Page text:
FAIRBANKS (AP) -- With the black bear circling just a few feet away, Carlin Kaufman thought about what it must feel like to be a moose or caribou.
''I was thinking, 'This is going to hurt so bad when he eats me,''' said Kaufman, a backcountry ranger at Denali National Park and Preserve who escaped injury after she slapped the bear in the head and stuck her radio in the bear's face with the squelch turned all the way up, chasing the animal away.
It ended a frightening and bizarre 20-minute standoff with the brazen bear, where Kaufman envisioned being killed and eaten.
''It was absolutely petrifying,'' said the 21-year-old, second-year ranger from Vermont.
The encounter, which occurred Aug. 8, prompted park officials to close the 2 1/2-mile McKinley Bar Trail near Wonder Lake, as well as some nearby backcountry use areas, while they unsuccessfully searched for the animal.
The area since has been reopened for day use although park rangers are advising hikers to travel in groups.
Bear management technician Ed Vorisek said park rangers haven't seen any sign of the bear since the encounter. It's likely the bear was stalking her, he said.
''It's unusual for it to be doing that with a person, but it is common for black bears to do that with prey,'' Vorisek said. ''I think it was a situation where this bear saw a solo individual hiking and approached to test the situation to see if it could deal with it.''
Kaufman was on a day-hike patrol when she thought she heard something behind her. She turned around twice to find nothing in sight, but the third time she looked she found herself staring into the eyes of a ''pretty big'' black bear.
''He was like two feet away,'' Kaufman said. ''I don't know how long he had been following me but he was right on top of me.
''I just started screaming. I picked up some rocks and threw them at him. I missed him with the first rock and hit him in the head with the second.''
The bear backed away a few feet and started circling, Kaufman said. She screamed obscenities and continued throwing rocks at the animal, which she estimated was only two feet away. After 10 minutes, the bear hadn't moved.
''It wasn't deterring him. I didn't know what to do. No one ever tells you what to do with black bears; they tell you about grizzlies.''
As a backcountry ranger, part of Kaufman's job is to instruct hikers how to handle bear encounters, but she never imagined she would be the one using those same tactics to fend off the black bear that was stalking her.
Kaufman ran for a stand of trees about 30 yards away, ''thinking I could get a tree between the two of us,'' she said.
''I ran 20 yards before I realized it was a mistake. He was galloping after me.''
Kaufman retreated to the gravel bar so she would at least have some rocks to throw. She could hear the bear crashing through trees behind her as she ran back to the gravel bar.
She stopped when she came to a small willow patch about three feet in diameter and the bear began circling her again while she threw rocks at it. The bear continued advancing until it was within arm's length.
''I just reached out and smacked him with my hand on the head,'' she said.
The surprised bear backed away a few yards, said Kaufman, who continued screaming obscenities and throwing rocks. After reading a book about black bear behavior recently, Kaufman said she knew the bear was stalking her.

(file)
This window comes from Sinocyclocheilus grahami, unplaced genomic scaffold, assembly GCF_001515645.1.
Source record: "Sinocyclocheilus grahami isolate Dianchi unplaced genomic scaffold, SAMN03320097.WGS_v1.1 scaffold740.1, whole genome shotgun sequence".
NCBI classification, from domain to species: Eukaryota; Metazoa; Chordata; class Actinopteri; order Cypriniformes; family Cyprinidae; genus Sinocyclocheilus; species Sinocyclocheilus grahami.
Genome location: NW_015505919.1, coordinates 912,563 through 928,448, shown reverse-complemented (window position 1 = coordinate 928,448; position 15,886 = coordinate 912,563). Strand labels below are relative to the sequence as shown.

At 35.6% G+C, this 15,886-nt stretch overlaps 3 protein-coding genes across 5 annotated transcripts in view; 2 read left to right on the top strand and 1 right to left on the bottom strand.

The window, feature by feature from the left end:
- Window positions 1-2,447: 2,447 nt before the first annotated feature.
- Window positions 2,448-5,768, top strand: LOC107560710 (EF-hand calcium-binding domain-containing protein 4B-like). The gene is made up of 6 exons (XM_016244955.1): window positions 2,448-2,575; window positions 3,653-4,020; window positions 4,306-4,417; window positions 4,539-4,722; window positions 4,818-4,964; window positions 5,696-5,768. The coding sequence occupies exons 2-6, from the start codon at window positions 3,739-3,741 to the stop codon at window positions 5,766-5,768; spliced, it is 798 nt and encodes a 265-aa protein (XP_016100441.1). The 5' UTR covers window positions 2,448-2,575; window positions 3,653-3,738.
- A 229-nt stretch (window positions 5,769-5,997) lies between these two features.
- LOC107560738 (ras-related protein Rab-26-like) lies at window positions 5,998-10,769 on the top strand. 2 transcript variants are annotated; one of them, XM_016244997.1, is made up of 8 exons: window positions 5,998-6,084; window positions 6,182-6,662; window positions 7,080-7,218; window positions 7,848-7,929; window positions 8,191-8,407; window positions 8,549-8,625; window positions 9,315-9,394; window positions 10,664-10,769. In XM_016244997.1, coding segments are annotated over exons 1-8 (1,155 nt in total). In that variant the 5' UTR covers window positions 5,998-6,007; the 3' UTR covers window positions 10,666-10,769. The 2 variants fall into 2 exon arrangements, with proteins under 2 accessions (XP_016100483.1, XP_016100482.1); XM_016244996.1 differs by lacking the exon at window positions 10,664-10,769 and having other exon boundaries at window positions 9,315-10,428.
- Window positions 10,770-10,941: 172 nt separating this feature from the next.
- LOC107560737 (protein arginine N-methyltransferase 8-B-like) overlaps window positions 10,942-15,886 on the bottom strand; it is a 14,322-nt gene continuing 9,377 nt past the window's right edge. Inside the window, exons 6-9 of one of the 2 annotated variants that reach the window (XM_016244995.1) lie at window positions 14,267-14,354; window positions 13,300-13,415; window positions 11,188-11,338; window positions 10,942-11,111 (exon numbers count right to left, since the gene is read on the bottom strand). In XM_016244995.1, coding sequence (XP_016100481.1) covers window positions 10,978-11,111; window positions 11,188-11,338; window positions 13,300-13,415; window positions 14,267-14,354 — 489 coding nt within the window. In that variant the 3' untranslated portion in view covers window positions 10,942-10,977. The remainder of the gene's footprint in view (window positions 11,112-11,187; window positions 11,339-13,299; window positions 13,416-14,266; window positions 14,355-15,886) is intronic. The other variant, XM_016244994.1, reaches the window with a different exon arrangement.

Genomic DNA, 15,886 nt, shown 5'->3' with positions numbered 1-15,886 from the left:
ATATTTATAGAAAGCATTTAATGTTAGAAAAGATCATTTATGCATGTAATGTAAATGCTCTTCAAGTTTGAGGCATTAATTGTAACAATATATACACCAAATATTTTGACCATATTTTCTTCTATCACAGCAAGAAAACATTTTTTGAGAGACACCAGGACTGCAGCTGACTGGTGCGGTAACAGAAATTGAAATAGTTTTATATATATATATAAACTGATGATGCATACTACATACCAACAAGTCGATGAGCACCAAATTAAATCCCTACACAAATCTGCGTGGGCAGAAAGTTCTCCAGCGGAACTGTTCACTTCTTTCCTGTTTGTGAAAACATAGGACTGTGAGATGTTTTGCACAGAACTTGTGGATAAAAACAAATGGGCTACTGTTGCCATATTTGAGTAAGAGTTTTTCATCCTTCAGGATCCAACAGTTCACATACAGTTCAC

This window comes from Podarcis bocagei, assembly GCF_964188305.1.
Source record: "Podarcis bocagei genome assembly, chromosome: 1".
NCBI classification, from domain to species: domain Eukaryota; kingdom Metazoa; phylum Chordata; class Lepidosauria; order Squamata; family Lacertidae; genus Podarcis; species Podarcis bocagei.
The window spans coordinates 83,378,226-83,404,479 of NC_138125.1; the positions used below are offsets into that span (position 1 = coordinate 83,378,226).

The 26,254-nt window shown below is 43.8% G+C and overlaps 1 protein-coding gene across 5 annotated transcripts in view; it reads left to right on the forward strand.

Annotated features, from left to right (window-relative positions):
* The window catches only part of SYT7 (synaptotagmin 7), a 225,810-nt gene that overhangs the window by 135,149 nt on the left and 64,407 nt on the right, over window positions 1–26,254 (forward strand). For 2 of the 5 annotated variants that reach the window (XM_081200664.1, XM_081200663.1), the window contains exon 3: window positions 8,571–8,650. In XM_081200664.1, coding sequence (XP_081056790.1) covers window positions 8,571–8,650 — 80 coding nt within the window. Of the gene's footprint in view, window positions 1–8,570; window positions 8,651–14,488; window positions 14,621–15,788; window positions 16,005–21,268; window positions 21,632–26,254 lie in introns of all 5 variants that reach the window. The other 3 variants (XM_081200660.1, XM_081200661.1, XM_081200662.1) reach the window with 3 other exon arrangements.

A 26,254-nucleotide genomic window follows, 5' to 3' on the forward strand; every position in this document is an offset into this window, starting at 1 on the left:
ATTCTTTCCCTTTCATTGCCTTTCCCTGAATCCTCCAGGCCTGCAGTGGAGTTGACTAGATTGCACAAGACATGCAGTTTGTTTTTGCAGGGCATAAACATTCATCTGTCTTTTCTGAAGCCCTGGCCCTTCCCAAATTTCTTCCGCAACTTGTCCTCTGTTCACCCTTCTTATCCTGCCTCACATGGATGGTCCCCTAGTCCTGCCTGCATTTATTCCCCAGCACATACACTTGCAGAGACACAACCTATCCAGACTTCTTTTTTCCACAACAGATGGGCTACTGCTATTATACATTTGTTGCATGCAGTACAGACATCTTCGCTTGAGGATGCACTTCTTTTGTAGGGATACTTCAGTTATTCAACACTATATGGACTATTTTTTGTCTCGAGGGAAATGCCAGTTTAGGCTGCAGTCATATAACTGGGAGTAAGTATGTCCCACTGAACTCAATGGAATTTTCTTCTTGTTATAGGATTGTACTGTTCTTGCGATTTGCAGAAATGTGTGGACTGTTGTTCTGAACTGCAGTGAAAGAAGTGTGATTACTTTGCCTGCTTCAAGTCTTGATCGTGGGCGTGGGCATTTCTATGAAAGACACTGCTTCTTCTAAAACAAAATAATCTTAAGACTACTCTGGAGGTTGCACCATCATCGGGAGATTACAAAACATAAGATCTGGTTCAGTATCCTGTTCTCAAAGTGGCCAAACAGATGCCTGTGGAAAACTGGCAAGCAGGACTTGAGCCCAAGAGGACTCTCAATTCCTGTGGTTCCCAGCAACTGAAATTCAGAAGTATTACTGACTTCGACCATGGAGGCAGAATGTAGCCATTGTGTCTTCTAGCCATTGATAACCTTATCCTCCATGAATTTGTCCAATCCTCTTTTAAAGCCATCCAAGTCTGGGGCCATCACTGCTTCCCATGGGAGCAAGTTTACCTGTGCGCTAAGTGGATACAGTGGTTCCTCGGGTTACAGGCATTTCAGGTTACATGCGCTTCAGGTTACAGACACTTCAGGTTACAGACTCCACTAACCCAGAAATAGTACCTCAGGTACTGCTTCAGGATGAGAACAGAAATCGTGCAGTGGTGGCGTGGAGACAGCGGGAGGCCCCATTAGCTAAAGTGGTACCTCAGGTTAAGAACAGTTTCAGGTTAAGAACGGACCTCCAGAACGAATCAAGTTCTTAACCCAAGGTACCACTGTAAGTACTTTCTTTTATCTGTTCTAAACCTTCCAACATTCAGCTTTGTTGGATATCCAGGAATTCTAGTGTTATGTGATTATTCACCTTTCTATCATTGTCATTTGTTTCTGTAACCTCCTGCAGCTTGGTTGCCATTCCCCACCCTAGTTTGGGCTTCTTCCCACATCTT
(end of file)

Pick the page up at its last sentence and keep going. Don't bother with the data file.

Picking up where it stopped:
''I knew I was prey to this bear and that just freaked me out. When my voice would falter or get softer he would get closer. When I averted my eyes from him he would get closer. The minute you started acting weak he picked right up on it.
''I knew I wanted to be aggressive back toward it.''
Kaufman finally reached into her pack and pulled out a two-way radio she was carrying.
''I got the radio antennae on and cranked up the squelch as high as I could. That just bugged him out.''
The bear ran about 30 yards and stopped. Afraid to run or even back away, Kaufman remained where she was for another five minutes before beginning a slow retreat.
''I sat there for a while, screaming. Then I started backing up real slow. I walked backwards for a while.''
Kaufman didn't realize she was only a few minutes from the trail, so she bushwhacked through 2 1/2 miles of woods to reach the Denali Park Road, all the while fearing the bear would reappear.
A few minutes later, a tour bus came by and picked Kaufman up. She sat in the back of the bus, shivering, until she reached park headquarters, where she filed a report with park rangers.
Vorisek applauded Kaufman for her cool behavior and using the radio to scare the bear away.
''She handled it in the best way possible,'' he said. ''You need to be aggressive with a curious black bear.
''Once you try everything you know and it doesn't work, then you have to start improvising, which she did,'' Vorisek said, referring to her use of the radio.
While Denali is famous for its grizzly bears, Vorisek said there are plenty of black bears in that western section of the park.
''This is the time of year you're going to start running into them a lot more because they're running around looking for berries,'' he said.
Kaufman's last day of work as a ranger is Aug. 25 and then she'll return to the University of Vermont, where she is majoring in ecology and wildlife biology. She'll go back to school with a field experience her classmates may find hard to believe.
''I definitely got an insight into the psychology of black bears,'' she said.
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